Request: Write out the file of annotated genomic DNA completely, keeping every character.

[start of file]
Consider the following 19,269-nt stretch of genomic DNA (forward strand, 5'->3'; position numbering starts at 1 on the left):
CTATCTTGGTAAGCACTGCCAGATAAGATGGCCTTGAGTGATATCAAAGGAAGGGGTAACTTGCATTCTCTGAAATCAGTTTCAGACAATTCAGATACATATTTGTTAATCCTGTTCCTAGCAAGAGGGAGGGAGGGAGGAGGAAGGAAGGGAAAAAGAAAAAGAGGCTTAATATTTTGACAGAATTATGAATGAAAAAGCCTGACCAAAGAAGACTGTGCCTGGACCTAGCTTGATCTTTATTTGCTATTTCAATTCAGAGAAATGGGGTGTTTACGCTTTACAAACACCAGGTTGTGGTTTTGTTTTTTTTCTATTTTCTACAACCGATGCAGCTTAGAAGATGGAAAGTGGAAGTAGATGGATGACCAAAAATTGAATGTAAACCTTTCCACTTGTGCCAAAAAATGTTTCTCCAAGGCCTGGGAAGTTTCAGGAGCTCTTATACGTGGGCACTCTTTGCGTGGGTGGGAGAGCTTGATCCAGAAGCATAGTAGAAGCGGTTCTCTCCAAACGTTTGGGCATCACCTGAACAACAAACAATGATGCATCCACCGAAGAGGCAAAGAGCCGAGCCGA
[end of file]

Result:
Consider the following 19,269-nt stretch of genomic DNA (forward strand, 5'->3'; position numbering starts at 1 on the left):
CTATCTTGGTAAGCACTGCCAGATAAGATGGCCTTGAGTGATATCAAAGGAAGGGGTAACTTGCATTCTCTGAAATCAGTTTCAGACAATTCAGATACATATTTGTTAATCCTGTTCCTAGCAAGAGGGAGGGAGGGAGGAGGAAGGAAGGGAAAAAGAAAAAGAGGCTTAATATTTTGACAGAATTATGAATGAAAAAGCCTGACCAAAGAAGACTGTGCCTGGACCTAGCTTGATCTTTATTTGCTATTTCAATTCAGAGAAATGGGGTGTTTACGCTTTACAAACACCAGGTTGTGGTTTTGTTTTTTTTCTATTTTCTACAACCGATGCAGCTTAGAAGATGGAAAGTGGAAGTAGATGGATGACCAAAAATTGAATGTAAACCTTTCCACTTGTGCCAAAAAATGTTTCTCCAAGGCCTGGGAAGTTTCAGGAGCTCTTATACGTGGGCACTCTTTGCGTGGGTGGGAGAGCTTGATCCAGAAGCATAGTAGAAGCGGTTCTCTCCAAACGTTTGGGCATCACCTGAACAACAAACAATGATGCATCCACCGAAGAGGCAAAGAGCCGAGCCGA